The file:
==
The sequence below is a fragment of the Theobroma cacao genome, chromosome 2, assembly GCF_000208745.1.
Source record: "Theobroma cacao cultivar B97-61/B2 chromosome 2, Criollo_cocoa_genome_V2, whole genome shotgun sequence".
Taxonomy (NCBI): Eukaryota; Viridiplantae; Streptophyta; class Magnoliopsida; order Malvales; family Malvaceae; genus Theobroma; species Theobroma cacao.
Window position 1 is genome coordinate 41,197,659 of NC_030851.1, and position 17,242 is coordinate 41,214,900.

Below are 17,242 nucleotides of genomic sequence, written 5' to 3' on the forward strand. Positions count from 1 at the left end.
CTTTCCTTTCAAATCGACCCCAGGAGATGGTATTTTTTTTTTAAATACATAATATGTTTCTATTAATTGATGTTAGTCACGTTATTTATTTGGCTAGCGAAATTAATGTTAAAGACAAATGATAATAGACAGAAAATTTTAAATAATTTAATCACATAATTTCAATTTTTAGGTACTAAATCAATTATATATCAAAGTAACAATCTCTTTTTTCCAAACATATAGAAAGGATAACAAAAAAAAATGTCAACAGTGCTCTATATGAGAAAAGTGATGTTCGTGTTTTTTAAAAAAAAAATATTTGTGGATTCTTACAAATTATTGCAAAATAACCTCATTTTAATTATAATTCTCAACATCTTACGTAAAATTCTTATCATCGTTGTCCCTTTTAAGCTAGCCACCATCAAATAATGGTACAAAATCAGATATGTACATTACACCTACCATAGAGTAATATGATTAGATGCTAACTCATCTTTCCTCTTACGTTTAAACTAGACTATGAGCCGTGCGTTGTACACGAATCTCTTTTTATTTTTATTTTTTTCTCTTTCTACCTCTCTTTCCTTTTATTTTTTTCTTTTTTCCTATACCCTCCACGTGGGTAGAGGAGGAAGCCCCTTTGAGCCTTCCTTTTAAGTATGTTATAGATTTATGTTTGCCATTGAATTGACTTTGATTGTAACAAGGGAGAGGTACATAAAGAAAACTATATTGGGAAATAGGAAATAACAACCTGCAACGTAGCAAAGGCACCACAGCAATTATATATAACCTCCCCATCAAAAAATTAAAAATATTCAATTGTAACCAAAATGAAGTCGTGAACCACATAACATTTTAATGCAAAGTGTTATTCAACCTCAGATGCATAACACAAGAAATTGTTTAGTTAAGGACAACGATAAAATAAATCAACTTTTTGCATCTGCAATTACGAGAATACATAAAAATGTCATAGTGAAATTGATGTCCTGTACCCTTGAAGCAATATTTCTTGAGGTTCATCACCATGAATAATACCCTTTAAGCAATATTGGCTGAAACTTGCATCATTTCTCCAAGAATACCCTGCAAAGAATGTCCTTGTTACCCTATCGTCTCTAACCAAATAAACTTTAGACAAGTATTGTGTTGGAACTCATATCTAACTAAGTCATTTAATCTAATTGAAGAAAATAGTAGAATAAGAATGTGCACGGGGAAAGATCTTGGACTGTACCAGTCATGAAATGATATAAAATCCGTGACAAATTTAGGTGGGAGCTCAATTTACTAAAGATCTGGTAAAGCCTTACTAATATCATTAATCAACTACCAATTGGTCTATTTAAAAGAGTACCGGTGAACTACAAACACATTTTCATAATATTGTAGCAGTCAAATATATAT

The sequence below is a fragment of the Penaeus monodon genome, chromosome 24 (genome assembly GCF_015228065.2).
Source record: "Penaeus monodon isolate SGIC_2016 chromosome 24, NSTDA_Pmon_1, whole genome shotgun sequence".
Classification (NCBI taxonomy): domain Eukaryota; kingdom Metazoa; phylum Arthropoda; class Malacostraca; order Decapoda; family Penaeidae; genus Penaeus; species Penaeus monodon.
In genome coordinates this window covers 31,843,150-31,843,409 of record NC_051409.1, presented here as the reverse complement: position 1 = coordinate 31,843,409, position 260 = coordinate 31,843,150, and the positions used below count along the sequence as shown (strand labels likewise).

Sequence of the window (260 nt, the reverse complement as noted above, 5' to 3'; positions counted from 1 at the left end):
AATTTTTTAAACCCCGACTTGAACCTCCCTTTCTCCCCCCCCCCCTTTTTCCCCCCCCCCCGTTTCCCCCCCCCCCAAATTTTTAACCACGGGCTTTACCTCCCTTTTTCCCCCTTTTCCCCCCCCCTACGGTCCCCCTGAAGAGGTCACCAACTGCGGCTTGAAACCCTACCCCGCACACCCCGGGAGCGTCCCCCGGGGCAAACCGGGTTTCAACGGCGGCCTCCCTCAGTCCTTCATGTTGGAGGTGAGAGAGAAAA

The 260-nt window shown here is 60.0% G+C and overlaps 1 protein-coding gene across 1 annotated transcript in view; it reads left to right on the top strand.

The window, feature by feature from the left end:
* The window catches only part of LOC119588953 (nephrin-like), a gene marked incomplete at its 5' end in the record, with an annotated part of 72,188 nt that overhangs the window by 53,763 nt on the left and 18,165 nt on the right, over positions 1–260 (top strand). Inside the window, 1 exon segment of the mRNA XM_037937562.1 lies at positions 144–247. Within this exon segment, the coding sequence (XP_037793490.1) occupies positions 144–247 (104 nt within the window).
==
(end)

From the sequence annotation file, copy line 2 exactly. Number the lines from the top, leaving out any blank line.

Source record: "Theobroma cacao cultivar B97-61/B2 chromosome 2, Criollo_cocoa_genome_V2, whole genome shotgun sequence".